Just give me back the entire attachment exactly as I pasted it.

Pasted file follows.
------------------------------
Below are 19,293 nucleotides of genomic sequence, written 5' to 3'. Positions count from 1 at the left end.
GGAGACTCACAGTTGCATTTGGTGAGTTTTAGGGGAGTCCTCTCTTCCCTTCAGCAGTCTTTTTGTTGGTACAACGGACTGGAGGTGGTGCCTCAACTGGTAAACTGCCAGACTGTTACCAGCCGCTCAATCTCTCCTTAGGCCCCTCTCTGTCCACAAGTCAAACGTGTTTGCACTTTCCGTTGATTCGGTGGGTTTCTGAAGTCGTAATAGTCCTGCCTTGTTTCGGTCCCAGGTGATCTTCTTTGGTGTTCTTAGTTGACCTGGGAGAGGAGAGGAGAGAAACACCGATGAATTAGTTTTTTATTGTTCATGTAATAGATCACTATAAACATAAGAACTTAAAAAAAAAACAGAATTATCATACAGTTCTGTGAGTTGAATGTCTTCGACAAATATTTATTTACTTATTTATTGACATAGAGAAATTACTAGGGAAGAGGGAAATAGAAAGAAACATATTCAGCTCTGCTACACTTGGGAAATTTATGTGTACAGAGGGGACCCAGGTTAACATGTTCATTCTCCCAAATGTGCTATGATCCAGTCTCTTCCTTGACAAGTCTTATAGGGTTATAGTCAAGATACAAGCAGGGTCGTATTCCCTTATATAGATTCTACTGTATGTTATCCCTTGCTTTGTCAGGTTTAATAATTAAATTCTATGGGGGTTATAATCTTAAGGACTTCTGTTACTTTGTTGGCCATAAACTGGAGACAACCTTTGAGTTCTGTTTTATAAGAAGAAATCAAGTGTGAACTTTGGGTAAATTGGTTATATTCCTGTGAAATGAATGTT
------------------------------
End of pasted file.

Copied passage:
Below are 19,293 nucleotides of genomic sequence, written 5' to 3'. Positions count from 1 at the left end.
GGAGACTCACAGTTGCATTTGGTGAGTTTTAGGGGAGTCCTCTCTTCCCTTCAGCAGTCTTTTTGTTGGTACAACGGACTGGAGGTGGTGCCTCAACTGGTAAACTGCCAGACTGTTACCAGCCGCTCAATCTCTCCTTAGGCCCCTCTCTGTCCACAAGTCAAACGTGTTTGCACTTTCCGTTGATTCGGTGGGTTTCTGAAGTCGTAATAGTCCTGCCTTGTTTCGGTCCCAGGTGATCTTCTTTGGTGTTCTTAGTTGACCTGGGAGAGGAGAGGAGAGAAACACCGATGAATTAGTTTTTTATTGTTCATGTAATAGATCACTATAAACATAAGAACTTAAAAAAAAAACAGAATTATCATACAGTTCTGTGAGTTGAATGTCTTCGACAAATATTTATTTACTTATTTATTGACATAGAGAAATTACTAGGGAAGAGGGAAATAGAAAGAAACATATTCAGCTCTGCTACACTTGGGAAATTTATGTGTACAGAGGGGACCCAGGTTAACATGTTCATTCTCCCAAATGTGCTATGATCCAGTCTCTTCCTTGACAAGTCTTATAGGGTTATAGTCAAGATACAAGCAGGGTCGTATTCCCTTATATAGATTCTACTGTATGTTATCCCTTGCTTTGTCAGGTTTAATAATTAAATTCTATGGGGGTTATAATCTTAAGGACTTCTGTTACTTTGTTGGCCATAAACTGGAGACAACCTTTGAGTTCTGTTTTATAAGAAGAAATCAAGTGTGAACTTTGGGTAAATTGGTTATATTCCTGTGAAATGAATGTT